Comparison of linear, bi-dimensional, and volumetric measurements in evaluating tumor response of hepatocellular carcinoma lesions in the arterial and portal venous phases on MRI
Pratt, Michelle Sherman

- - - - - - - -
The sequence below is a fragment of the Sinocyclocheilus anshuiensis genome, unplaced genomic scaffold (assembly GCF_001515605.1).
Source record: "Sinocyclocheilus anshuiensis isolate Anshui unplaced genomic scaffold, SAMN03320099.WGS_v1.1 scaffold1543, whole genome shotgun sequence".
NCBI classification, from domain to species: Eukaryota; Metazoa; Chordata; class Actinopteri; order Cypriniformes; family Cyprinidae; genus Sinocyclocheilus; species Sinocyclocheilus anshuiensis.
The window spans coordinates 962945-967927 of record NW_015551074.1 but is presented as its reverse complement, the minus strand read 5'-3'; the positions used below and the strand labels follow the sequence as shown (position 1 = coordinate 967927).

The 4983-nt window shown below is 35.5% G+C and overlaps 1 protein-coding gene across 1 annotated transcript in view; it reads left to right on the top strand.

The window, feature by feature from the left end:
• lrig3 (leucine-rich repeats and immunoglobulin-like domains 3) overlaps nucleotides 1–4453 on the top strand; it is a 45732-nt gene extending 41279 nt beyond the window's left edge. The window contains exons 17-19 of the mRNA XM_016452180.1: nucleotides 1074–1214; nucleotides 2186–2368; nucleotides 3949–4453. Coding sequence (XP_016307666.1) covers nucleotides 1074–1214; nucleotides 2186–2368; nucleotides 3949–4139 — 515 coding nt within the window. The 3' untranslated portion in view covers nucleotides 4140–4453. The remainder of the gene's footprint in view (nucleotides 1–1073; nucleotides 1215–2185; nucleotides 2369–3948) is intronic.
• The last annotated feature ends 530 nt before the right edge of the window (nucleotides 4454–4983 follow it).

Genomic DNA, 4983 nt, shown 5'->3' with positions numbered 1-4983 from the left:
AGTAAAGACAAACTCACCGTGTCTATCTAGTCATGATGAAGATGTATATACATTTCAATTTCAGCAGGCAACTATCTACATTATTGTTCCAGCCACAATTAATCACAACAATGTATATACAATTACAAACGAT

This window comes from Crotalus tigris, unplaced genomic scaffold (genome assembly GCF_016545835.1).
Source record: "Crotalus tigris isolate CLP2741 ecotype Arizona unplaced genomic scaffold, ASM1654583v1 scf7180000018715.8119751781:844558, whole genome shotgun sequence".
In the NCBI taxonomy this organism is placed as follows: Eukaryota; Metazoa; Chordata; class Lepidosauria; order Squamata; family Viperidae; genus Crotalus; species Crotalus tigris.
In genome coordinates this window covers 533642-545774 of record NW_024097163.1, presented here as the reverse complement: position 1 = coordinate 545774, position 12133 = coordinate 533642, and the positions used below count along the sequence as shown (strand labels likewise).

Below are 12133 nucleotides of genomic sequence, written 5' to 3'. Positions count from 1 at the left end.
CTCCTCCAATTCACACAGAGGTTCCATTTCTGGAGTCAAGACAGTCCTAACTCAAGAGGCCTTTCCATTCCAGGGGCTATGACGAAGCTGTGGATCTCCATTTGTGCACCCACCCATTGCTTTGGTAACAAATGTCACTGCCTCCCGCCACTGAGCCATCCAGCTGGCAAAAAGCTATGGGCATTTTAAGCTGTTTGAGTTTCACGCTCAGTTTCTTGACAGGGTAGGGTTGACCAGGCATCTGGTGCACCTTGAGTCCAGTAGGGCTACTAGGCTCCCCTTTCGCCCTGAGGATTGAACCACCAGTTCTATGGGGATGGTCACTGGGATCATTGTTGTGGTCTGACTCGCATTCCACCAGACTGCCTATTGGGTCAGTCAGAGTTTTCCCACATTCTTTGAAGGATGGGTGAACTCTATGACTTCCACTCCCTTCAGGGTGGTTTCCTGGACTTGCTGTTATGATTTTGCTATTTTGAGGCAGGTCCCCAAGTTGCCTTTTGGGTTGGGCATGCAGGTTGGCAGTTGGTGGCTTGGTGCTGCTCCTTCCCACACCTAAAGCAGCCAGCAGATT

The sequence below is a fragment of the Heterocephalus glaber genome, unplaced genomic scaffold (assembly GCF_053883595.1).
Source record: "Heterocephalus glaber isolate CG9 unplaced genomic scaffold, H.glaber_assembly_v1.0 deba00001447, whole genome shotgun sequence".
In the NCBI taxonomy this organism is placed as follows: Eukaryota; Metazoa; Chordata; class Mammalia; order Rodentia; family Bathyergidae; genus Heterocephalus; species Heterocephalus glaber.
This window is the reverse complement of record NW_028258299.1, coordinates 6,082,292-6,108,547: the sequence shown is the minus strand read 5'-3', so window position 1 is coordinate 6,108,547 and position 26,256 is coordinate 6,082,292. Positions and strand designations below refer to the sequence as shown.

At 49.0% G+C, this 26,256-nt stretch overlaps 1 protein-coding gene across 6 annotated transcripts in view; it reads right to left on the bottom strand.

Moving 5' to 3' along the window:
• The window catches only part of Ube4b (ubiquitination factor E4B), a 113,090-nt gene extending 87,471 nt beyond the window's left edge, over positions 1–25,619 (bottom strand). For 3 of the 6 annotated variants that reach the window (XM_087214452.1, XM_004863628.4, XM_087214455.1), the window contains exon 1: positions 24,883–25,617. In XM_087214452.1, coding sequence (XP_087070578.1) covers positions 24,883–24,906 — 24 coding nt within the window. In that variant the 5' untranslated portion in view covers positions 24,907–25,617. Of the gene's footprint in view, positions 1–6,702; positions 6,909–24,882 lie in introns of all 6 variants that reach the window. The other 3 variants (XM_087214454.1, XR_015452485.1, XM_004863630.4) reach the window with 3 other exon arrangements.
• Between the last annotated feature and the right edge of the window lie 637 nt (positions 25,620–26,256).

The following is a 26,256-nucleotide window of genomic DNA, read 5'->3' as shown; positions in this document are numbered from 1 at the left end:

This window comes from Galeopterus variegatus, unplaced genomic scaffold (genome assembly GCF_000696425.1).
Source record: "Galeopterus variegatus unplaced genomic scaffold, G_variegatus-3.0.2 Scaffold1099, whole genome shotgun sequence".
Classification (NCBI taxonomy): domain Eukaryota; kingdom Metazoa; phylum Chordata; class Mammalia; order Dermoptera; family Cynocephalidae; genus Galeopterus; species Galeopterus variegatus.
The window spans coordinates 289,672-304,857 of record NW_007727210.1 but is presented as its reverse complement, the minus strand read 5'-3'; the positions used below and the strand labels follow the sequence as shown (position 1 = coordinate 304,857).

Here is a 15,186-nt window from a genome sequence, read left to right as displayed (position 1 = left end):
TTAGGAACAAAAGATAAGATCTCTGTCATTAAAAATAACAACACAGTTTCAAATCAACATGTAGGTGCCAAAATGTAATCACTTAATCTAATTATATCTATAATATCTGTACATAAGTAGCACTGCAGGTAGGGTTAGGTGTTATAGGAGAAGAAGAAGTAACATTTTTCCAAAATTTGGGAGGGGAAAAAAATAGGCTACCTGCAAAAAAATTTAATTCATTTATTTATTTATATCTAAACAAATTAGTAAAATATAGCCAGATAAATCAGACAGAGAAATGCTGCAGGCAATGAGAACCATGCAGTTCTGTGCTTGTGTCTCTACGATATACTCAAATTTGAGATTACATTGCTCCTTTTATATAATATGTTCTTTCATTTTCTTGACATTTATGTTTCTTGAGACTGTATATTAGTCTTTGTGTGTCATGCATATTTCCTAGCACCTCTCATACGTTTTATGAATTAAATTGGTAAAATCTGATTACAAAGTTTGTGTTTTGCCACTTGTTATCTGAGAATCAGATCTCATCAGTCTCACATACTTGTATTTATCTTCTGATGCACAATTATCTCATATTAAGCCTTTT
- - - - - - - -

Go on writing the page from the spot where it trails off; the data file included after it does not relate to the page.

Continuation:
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There are unmet needs in evaluating treatment response of hepatocellular carcinoma in research protocols. Early predictors, such as imaging biomarkers, could allow for earlier judgment of treatment effect. Currently RECIST is the most widely accepted criterion in clinical trials. A modified RECIST (mRECIST) criterion was developed to take into account the unique imaging characteristics of HCC lesions. Much discussion has occurred regarding linear measurements and their appropriateness for evaluating change in tumor burden over time. The simplicity of currently accepted criteria differs with the increasing sophistication of imaging techniques. Tumor volume change on 3D imaging can provide insight into actual action of treatment rather than an estimate of action as shown by linear and bi-dimensional measurements. It was the aim of this study to determine whether linear, bi-dimensional, and volumetric percent changes of HCC lesions, in both the arterial and portal venous phases, are significantly comparable. 27 HCC lesions (identified on 25 subjects) were measured at two timepoints by each method on 3D GRE MRI scans in both phases. Percent change was calculated per lesion for each measurement type in both the arterial and portal venous phases. Signed rank tests, paired t tests, and comparison of change tests were run to evaluate the data. Significant differences between the percent changes of linear measurements versus volumetric measurements were observed using a Wilcoxon signed-rank test which showed p = 0.0000. A simple correlation assessment showed positive correlations for all measurements, with the lowest being correlations 0.8679 for the arterial linear percent change versus the arterial volumetric percent change and 0.8434 for the portal venous linear percent change versus the portal venous volumetric percent change. Differences between percent changes of linear versus bi-dimensional measurements and bi-dimensional versus volumetric measurements were significant as well (Linear versus bi-dimensional p = 0.0001, bi-dimensional versus volumetric p = 0.0004). To conclude, the differences in the percent changes when comparing the measurement types are statistically significant, particularly when comparing linear and volumetric measurements. Establishing a reproducible volumetric criterion could lead to improvements in the implementation of clinical trials.